You are in the middle of the Shmoneh Esreh and you discover

that your mind has just traveled elsewhere.

Scenario number one is the best-case scenario. Five to ten minutes is

enough time to relax and focus your thoughts. In this case, you begin with

your breathing and combine it with relaxation. Once you're relaxed, you can

just focus on your breathing. Just pay attention to how you're breathing,

and when your mind wanders, gently bring it back to your breathing. Or you

can follow your thoughts and let them go wherever they want. You're an

observer noting what you're thinking about. Or you can introduce a specific

thought or visualization that will prepare you for tefillah.

Scenario number two is the most common; you have just a moment before

davening. In this case, start some deep breaths and generally relax

yourself. Ten deep breathing cycles will greatly enhance your focus. If

you still have time for a visualization like the one mentioned above, go for

it. If you find your mind wandering later in the davening, pause and do some

more deep breathing; you should easily regain your focus.

Scenario number three is embarrassingly common. You find yourself in the

middle of Shmoneh Esreh and you're not even sure how you got there. Stop

for a moment and begin your deep breathing. Do at least three cycles and

try to generally relax; for the next while, daven with your breathing. You

do this by davening during the exhalations, and remaining silent while you

inhale. You might need to pause in between brachos for more breathing and

relaxing. During that time, you can focus on the general meaning of the

next brachah. When your mind wanders, don't strain. Let the thought go its

course and then go back to the tefillah. Eventually, after some practice,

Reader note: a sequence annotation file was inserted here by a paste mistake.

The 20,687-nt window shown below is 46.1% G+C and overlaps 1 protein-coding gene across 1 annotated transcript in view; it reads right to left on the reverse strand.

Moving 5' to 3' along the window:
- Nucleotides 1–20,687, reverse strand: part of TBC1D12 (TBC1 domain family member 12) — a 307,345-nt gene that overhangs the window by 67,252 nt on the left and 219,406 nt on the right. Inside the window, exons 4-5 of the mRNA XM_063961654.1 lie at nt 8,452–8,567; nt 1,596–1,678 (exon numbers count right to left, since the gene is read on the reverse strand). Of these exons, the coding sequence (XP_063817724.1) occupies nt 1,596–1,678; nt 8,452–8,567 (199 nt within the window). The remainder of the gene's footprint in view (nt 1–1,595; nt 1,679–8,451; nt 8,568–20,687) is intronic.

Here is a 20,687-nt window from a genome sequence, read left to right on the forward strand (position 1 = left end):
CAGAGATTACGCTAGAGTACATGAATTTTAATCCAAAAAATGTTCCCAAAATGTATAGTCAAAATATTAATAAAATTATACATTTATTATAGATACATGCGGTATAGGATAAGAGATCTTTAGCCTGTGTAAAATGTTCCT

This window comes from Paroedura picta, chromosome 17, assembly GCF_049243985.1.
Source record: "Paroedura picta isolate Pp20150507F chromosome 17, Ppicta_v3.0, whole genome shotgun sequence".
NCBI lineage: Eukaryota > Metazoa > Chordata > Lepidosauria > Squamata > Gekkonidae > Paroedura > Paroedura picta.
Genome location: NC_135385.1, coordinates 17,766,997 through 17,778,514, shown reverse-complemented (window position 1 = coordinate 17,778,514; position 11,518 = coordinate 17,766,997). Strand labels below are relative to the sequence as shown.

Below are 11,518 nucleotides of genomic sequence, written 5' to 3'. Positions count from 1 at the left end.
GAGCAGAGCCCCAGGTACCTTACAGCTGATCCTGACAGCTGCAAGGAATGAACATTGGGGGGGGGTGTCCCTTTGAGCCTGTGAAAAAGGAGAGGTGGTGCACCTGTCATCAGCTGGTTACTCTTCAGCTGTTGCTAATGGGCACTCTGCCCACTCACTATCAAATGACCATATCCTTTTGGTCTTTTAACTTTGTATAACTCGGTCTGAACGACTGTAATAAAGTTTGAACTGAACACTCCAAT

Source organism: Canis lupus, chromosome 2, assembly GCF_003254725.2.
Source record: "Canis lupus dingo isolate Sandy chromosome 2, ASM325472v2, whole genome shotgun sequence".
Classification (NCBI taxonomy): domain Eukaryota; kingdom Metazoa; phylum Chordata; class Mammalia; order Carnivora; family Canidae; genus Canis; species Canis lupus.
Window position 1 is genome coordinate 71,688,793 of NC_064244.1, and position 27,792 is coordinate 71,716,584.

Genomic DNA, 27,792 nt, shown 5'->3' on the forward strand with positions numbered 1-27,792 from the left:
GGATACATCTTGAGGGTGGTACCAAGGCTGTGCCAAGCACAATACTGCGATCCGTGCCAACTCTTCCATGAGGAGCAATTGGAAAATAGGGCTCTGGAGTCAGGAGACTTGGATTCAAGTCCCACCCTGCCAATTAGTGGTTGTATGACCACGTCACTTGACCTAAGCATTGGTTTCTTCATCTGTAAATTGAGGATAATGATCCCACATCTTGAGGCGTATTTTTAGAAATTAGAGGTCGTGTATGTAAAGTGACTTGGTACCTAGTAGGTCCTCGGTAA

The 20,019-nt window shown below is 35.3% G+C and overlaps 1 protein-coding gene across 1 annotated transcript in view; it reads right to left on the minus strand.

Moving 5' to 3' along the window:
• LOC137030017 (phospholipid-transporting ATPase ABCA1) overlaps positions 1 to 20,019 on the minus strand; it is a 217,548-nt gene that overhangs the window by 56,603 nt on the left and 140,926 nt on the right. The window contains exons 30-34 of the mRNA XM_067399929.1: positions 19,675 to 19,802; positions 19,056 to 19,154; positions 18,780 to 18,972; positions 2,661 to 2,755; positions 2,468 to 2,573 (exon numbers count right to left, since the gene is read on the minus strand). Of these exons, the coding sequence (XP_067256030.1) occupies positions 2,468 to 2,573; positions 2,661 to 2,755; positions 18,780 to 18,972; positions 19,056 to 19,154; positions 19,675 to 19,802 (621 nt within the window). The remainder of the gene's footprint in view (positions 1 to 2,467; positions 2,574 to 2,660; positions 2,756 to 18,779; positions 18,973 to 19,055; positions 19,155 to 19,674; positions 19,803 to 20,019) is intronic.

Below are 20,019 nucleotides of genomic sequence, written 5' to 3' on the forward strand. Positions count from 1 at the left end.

you'll be able to recapture your focus when you first discover that you've

lost it.

If you follow the steps outlined above, you're guaranteed to experience

profound clarity in your tefillah. It's never the same experience twice,

and there are days when it's a struggle to focus on anything. Don't let

those days discourage you. Keep at it and you'll experience tefillah as you

always dreamed you would.


* Chapter Four*

Now comes a third technique. Mystics of old called it Hisbodedus. This

involves talking to Hashem about whatever is on your mind. At first, it

feels funny, but before you know it, you're talking about deep things and

loosening up deeply embedded pains and emotions. You have to find a place

and a time where you can talk out loud to Hashem. There are some who go to

the shore of a lake or an ocean, or climb to a mountaintop. There are

others who sit in a car, or walk in a forest or talk to Hashem while they're

lying in bed at night. Perhaps the most practical place and time for

Hisbodedus is after Shmoneh Esreh, just before you take your three steps

back. I have a good and wise friend who tells his students to do this and

many of them actually do.

I know the discussion of this technique only lasted a few sentences. Don't

let that be an indication of its value. Most often it's the simple things

that are the most powerful. Hisbodedus is very powerful, it is often

exhilarating, and it can change your life.


* Chapter Five *

One more thing before we end. This is something that has been very helpful

to me and I want to share it with you. There are times when you feel like

the ground has been pulled out from under your feet, like you're

free-falling, or like someone has just punched you in your emotional solar

plexus and you find it difficult to breathe. It's difficult to gather your

thoughts, you need a powerful hug, someone to tell you that everything will

be O.K., that they will handle it. For those moments and many others, I say

Tehillim. Not just one or two kapitlach (chapters); a lot. Less than ten

minutes does very little for me and sometimes I need to say it for half an

hour or an hour. You just open the Tehillim and read. You've got to say it,

though, not just read it to yourself. You're saying it to Hashem,

articulating your pain, your fear and your anxiety. Try to pay attention to

the meaning of the words, but if you can't, don't worry about it. Saying

Tehillim is powerfully restorative. It helps you find your center. You

will find comfort and strength. You will feel Hashem's presence, and most

importantly, his love, envelope you.

So that's it. Now that you have some of the tools I have been using to

light a fire under my davening, it's just a matter of applying them. Don't

wait to put these into action. Start now. I guarantee that they will change

your life forever.